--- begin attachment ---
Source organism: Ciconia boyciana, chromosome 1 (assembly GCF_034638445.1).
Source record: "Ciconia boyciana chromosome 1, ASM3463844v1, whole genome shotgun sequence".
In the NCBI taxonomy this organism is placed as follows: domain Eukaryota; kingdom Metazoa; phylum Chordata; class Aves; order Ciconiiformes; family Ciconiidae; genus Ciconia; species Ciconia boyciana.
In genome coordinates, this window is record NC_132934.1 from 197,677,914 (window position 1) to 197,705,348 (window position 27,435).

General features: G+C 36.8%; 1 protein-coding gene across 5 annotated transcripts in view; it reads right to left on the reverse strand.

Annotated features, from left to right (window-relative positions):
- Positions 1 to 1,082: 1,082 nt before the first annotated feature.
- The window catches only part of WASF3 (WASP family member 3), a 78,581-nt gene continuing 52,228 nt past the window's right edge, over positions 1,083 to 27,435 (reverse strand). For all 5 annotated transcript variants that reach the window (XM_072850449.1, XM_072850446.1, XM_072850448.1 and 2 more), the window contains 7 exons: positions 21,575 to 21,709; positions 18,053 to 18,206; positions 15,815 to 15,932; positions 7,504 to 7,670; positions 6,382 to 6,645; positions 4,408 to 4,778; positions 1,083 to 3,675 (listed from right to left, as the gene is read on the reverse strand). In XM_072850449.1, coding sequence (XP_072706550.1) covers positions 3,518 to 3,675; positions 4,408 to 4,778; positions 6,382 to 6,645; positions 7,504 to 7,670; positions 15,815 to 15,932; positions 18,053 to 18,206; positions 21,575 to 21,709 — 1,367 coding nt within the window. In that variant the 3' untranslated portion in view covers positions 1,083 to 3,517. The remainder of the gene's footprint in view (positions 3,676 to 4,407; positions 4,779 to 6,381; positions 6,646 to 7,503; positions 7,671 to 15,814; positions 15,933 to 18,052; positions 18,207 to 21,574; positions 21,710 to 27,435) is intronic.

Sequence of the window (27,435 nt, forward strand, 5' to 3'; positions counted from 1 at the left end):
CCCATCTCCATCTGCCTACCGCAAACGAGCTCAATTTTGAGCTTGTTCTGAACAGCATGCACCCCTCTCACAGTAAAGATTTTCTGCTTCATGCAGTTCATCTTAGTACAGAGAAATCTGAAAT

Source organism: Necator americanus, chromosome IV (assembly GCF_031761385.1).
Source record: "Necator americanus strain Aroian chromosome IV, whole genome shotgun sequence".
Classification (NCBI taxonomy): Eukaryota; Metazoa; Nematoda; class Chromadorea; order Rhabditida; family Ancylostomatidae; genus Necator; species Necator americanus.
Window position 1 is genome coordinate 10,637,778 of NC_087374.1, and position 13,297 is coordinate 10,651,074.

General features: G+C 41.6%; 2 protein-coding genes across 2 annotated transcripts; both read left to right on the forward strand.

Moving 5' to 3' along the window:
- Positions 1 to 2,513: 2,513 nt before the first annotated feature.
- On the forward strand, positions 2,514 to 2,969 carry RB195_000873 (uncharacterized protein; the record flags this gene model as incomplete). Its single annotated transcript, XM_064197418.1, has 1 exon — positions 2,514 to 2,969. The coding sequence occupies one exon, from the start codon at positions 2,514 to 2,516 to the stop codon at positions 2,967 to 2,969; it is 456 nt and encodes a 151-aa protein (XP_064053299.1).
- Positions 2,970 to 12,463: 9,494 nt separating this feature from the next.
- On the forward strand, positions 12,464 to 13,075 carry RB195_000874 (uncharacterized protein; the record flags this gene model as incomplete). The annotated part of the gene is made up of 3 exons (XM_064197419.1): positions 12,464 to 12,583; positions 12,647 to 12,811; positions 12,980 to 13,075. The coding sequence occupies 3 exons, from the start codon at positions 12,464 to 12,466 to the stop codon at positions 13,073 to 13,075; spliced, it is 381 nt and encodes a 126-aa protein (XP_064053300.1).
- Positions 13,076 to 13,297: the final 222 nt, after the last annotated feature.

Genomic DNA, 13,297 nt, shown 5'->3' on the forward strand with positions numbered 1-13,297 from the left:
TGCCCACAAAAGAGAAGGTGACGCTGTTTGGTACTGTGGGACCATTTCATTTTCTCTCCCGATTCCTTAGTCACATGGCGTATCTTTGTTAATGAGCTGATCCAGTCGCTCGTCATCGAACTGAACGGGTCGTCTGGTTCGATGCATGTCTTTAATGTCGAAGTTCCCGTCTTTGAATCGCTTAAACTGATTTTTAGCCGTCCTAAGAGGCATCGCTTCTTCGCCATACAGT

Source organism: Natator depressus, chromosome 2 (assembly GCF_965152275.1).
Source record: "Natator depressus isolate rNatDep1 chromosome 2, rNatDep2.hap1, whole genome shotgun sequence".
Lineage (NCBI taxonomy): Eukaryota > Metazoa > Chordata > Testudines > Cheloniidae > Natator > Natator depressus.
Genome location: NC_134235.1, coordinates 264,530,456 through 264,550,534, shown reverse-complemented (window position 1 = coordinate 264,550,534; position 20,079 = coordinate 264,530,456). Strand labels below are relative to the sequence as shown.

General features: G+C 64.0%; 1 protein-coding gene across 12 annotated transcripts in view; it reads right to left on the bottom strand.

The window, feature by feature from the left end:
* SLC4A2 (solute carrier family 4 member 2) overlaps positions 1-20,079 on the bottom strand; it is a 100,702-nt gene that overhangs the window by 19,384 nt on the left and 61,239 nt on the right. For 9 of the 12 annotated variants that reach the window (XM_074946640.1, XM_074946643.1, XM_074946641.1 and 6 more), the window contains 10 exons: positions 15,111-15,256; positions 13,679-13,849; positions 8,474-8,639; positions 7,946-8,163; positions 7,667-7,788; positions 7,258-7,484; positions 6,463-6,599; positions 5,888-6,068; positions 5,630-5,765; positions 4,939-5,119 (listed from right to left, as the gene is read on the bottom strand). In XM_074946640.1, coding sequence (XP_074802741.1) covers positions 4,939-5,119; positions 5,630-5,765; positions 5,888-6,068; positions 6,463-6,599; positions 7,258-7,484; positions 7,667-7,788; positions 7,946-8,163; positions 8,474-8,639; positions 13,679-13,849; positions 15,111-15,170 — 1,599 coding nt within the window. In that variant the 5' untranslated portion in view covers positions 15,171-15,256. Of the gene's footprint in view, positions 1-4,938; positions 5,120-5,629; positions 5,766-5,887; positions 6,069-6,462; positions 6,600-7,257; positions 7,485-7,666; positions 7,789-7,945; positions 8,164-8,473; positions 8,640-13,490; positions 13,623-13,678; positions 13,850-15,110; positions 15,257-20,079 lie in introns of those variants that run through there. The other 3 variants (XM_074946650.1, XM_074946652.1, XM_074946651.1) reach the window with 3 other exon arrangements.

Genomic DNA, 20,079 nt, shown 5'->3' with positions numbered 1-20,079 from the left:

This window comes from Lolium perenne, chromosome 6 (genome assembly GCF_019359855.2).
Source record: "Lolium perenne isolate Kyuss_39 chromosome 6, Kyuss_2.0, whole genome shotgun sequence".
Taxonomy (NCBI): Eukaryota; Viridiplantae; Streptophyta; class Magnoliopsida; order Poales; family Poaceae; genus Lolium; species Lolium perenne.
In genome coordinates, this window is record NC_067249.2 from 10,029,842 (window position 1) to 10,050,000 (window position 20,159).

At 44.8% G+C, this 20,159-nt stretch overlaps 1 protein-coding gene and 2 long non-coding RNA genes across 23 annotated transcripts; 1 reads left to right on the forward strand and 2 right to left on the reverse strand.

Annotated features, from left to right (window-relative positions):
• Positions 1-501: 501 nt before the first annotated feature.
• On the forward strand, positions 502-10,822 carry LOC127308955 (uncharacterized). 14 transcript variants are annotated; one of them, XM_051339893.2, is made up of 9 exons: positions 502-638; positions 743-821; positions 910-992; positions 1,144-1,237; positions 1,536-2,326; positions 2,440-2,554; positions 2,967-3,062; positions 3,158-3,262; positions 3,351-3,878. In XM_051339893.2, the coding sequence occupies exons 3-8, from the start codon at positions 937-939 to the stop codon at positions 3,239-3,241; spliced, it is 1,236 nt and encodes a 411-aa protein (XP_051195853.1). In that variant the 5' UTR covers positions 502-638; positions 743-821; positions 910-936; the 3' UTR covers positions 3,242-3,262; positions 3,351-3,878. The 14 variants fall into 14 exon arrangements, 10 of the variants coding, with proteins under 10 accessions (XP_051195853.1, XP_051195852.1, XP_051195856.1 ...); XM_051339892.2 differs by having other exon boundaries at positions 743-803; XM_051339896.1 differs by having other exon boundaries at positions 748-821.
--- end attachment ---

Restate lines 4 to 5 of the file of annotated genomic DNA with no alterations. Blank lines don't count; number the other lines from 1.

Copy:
In genome coordinates, this window is record NC_132934.1 from 197,677,914 (window position 1) to 197,705,348 (window position 27,435).

General features: G+C 36.8%; 1 protein-coding gene across 5 annotated transcripts in view; it reads right to left on the reverse strand.